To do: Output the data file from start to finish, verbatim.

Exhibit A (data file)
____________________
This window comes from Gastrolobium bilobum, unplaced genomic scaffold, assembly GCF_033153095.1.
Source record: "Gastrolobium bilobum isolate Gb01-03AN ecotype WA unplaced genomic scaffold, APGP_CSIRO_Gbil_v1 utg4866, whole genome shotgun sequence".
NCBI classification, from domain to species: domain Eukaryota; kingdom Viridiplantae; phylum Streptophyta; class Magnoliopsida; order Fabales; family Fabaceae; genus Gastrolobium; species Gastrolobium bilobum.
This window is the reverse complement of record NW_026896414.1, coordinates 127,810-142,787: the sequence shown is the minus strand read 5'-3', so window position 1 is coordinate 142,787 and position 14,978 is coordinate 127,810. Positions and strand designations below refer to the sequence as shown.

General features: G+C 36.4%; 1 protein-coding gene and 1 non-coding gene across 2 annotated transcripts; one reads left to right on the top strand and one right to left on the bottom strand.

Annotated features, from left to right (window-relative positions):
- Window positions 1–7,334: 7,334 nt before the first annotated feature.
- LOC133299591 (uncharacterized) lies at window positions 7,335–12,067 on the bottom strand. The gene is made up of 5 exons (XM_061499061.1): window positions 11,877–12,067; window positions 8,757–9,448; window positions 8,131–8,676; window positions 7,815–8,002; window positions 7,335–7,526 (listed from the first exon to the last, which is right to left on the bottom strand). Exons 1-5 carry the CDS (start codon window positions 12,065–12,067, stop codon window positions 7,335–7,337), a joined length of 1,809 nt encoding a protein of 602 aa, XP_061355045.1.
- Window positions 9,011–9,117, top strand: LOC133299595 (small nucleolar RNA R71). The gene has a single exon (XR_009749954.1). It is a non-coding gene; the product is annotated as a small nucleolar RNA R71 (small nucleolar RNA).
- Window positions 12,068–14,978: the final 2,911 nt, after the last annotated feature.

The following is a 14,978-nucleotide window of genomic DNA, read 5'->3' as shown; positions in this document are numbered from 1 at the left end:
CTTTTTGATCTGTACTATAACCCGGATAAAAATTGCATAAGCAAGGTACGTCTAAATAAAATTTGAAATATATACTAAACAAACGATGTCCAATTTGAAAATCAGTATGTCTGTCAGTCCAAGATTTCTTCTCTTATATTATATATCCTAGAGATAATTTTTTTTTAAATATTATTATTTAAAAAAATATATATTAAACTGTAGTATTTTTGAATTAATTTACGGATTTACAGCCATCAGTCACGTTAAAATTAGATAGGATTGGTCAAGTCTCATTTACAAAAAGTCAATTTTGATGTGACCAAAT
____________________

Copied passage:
This window comes from Gastrolobium bilobum, unplaced genomic scaffold, assembly GCF_033153095.1.
Source record: "Gastrolobium bilobum isolate Gb01-03AN ecotype WA unplaced genomic scaffold, APGP_CSIRO_Gbil_v1 utg4866, whole genome shotgun sequence".
NCBI classification, from domain to species: domain Eukaryota; kingdom Viridiplantae; phylum Streptophyta; class Magnoliopsida; order Fabales; family Fabaceae; genus Gastrolobium; species Gastrolobium bilobum.
This window is the reverse complement of record NW_026896414.1, coordinates 127,810-142,787: the sequence shown is the minus strand read 5'-3', so window position 1 is coordinate 142,787 and position 14,978 is coordinate 127,810. Positions and strand designations below refer to the sequence as shown.

General features: G+C 36.4%; 1 protein-coding gene and 1 non-coding gene across 2 annotated transcripts; one reads left to right on the top strand and one right to left on the bottom strand.

Annotated features, from left to right (window-relative positions):
- Window positions 1–7,334: 7,334 nt before the first annotated feature.
- LOC133299591 (uncharacterized) lies at window positions 7,335–12,067 on the bottom strand. The gene is made up of 5 exons (XM_061499061.1): window positions 11,877–12,067; window positions 8,757–9,448; window positions 8,131–8,676; window positions 7,815–8,002; window positions 7,335–7,526 (listed from the first exon to the last, which is right to left on the bottom strand). Exons 1-5 carry the CDS (start codon window positions 12,065–12,067, stop codon window positions 7,335–7,337), a joined length of 1,809 nt encoding a protein of 602 aa, XP_061355045.1.
- Window positions 9,011–9,117, top strand: LOC133299595 (small nucleolar RNA R71). The gene has a single exon (XR_009749954.1). It is a non-coding gene; the product is annotated as a small nucleolar RNA R71 (small nucleolar RNA).
- Window positions 12,068–14,978: the final 2,911 nt, after the last annotated feature.

The following is a 14,978-nucleotide window of genomic DNA, read 5'->3' as shown; positions in this document are numbered from 1 at the left end:
CTTTTTGATCTGTACTATAACCCGGATAAAAATTGCATAAGCAAGGTACGTCTAAATAAAATTTGAAATATATACTAAACAAACGATGTCCAATTTGAAAATCAGTATGTCTGTCAGTCCAAGATTTCTTCTCTTATATTATATATCCTAGAGATAATTTTTTTTTAAATATTATTATTTAAAAAAATATATATTAAACTGTAGTATTTTTGAATTAATTTACGGATTTACAGCCATCAGTCACGTTAAAATTAGATAGGATTGGTCAAGTCTCATTTACAAAAAGTCAATTTTGATGTGACCAAAT